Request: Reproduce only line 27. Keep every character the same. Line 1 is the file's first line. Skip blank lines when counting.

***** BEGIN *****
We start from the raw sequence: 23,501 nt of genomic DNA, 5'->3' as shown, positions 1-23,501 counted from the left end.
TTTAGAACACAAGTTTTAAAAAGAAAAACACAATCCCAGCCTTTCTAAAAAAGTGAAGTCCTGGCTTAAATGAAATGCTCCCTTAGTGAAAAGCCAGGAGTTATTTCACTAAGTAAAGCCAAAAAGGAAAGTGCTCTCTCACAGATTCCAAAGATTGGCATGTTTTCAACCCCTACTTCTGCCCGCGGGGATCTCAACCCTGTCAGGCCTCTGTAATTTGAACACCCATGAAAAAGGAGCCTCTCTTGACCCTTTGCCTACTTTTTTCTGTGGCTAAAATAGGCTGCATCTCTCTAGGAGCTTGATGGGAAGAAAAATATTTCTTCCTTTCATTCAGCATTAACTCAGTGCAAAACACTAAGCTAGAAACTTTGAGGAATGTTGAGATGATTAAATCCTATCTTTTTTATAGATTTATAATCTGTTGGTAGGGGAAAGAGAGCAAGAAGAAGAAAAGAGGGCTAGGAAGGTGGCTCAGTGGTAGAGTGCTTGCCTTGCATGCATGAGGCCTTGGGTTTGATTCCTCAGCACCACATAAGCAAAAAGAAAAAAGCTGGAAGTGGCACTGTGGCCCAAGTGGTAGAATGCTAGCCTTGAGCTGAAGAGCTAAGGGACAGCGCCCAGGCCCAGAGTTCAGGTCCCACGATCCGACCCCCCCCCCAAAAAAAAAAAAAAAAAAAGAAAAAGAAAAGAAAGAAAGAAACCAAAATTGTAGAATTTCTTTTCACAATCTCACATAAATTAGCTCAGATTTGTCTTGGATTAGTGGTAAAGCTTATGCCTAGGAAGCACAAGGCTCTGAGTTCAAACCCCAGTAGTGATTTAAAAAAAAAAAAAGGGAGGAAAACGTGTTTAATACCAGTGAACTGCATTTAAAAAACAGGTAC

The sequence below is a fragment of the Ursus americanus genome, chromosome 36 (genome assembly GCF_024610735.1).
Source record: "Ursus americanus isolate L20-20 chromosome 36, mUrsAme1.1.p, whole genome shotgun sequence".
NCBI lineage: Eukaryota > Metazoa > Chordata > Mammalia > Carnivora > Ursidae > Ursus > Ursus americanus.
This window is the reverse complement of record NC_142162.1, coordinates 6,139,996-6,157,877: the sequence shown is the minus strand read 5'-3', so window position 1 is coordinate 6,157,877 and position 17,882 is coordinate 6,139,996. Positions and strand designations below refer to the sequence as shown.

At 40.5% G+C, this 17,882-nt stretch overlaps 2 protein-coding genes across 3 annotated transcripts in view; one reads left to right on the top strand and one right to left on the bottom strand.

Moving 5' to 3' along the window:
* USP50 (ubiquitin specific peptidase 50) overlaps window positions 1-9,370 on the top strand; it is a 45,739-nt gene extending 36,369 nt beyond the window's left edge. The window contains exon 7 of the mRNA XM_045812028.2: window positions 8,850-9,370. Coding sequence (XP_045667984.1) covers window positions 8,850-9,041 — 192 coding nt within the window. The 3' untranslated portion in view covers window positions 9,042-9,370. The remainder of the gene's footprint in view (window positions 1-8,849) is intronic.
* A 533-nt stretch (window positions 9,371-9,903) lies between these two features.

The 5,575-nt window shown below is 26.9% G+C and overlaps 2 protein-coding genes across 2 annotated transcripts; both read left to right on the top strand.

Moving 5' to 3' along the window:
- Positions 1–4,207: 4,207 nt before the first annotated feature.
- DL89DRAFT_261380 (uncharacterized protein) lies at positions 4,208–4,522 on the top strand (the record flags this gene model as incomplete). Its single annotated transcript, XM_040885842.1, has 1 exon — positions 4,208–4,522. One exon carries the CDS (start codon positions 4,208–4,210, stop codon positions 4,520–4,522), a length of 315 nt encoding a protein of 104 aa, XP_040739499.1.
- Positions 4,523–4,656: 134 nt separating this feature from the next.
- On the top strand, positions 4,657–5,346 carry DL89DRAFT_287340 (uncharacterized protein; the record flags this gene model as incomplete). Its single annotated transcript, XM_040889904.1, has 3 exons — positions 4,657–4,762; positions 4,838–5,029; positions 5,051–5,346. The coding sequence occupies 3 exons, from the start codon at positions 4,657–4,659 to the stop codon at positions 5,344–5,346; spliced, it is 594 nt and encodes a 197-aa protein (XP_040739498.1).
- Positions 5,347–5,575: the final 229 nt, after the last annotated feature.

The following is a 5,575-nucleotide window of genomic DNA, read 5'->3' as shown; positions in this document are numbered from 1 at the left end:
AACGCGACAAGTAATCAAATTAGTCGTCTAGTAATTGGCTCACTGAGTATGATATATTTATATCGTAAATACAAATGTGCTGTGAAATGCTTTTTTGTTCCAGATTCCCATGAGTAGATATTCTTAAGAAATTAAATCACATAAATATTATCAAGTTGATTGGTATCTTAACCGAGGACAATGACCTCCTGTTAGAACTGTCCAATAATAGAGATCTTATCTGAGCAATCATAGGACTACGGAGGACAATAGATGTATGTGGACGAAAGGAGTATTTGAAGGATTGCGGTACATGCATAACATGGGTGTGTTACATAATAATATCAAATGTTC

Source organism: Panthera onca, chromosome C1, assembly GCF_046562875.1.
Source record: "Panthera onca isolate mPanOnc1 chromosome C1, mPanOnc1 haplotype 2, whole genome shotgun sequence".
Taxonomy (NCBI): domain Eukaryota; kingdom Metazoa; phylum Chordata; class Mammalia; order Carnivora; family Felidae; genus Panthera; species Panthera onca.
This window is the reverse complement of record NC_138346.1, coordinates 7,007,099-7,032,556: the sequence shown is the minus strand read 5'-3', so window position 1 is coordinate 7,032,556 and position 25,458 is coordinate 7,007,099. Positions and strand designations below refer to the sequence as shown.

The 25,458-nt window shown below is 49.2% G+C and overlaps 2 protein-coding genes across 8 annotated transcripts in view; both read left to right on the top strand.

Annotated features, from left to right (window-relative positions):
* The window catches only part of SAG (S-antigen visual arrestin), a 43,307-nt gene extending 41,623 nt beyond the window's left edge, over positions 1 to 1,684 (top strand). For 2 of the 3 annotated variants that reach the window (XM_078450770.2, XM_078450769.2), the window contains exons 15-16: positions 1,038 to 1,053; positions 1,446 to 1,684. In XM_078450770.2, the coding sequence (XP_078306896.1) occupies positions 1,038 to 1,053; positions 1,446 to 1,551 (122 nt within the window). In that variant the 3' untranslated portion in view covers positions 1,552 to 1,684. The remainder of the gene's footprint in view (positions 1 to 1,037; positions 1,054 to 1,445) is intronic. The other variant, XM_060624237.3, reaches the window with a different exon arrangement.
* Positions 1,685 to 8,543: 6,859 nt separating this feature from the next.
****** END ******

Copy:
* Positions 1,685 to 8,543: 6,859 nt separating this feature from the next.